Bits, Bytes, and Diplomacy


An American historian once opined, "Peace is the mastery of great forces; it is not the solution of a problem." Great new forces are at work in the world, and if we are to master them, the beginning of wisdom is to recognize that the world is changing dramatically and at unprecedented speed. We are in the midst of a revolution. A revolution by definition causes old power structures to crumble and new ones to rise. The catalyst -- but not the cause -- has always been technological change. Now, as in revolutions past, technology is profoundly affecting the sovereignty of governments, the world economy, and military strategy.

We are now living in the midst of the third great revolution in history. When the principle of the lever was applied to make a plow, the agricultural revolution was born, and the power of nomadic tribal chiefs declined. When centuries later, men substituted the power of water, steam, and electricity for animal muscle, the Industrial Revolution was born. Both of these massive changes took centuries to unfold. Each caused a shift in the power structure. Today, the marriage of computers and telecommunications has ushered in the Information Age, which is as different from the Industrial Age as that period was from the Agricultural Age. Information technology has demolished time and distance. Instead of validating Orwell's vision of Big Brother watching the citizen, the third revolution enables the citizen to watch Big Brother. And so the virus of freedom, for which there is no antidote, is spread by electronic networks to the four corners of the earth.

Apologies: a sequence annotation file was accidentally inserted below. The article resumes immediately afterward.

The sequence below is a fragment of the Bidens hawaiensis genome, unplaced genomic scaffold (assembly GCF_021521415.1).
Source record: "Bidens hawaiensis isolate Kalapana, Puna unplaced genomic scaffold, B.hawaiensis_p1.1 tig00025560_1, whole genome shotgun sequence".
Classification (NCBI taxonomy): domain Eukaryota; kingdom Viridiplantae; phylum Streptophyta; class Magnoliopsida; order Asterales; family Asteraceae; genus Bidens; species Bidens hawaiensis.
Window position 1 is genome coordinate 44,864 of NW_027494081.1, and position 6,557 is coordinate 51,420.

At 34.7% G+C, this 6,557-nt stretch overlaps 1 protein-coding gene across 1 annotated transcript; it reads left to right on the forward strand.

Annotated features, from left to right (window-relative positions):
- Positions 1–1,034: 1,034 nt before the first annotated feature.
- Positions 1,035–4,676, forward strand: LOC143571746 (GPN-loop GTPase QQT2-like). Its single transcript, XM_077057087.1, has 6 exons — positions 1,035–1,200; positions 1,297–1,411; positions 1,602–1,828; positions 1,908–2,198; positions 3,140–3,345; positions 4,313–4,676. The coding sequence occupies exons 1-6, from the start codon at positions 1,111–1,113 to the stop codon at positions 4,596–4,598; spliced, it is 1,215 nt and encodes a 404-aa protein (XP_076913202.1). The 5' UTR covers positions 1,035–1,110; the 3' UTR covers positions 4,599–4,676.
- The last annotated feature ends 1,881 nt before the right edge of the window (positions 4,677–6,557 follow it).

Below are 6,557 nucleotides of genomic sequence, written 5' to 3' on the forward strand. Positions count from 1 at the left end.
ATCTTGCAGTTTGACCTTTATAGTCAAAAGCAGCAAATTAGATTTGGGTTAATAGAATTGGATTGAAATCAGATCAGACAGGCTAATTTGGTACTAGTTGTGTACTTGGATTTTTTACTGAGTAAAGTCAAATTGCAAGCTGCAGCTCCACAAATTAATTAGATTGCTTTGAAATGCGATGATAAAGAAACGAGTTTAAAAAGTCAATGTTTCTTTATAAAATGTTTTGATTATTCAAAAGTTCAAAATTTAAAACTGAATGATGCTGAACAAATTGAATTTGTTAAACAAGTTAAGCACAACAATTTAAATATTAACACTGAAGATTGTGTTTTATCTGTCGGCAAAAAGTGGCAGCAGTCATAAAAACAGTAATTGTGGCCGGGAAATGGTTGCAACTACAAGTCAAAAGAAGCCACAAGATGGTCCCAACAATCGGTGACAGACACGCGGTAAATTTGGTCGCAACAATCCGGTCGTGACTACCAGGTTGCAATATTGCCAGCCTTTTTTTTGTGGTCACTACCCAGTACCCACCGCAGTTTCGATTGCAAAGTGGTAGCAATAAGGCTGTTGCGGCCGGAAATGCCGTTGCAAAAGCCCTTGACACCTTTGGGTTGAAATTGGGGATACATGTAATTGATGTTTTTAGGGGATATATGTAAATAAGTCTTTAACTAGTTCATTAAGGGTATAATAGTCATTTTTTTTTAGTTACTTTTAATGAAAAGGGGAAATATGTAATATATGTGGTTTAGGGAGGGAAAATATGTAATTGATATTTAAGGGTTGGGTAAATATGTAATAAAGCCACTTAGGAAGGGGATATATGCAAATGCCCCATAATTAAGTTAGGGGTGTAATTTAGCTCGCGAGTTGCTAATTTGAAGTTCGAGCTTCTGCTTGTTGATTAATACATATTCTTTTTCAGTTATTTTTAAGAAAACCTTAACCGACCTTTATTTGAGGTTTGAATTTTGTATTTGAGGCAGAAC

History is strewn with wonderful inventions. Most of them were designed to solve specific problems: the wheel to move things, engines to supply power, clocks and compasses to tell time and direction. The inventions that made possible the information revolution were different. They changed the way we solve problems. When Johann Gutenberg pioneered movable type in Europe in 1436, and when Intel designed the integrated circuit in the 1970s, the way we record, store, access, and peruse knowledge made quantum leaps forward and affected not only how we do our jobs, but what we do.

Register for free to continue reading.
Registered users get access to two free articles every month.

Or subscribe now and save 55 percent.

Subscription benefits include:
  • Full access to
  • Six issues of the magazine
  • Foreign Affairs iPad app privileges
  • Special editorial collections

Latest Commentary & News analysis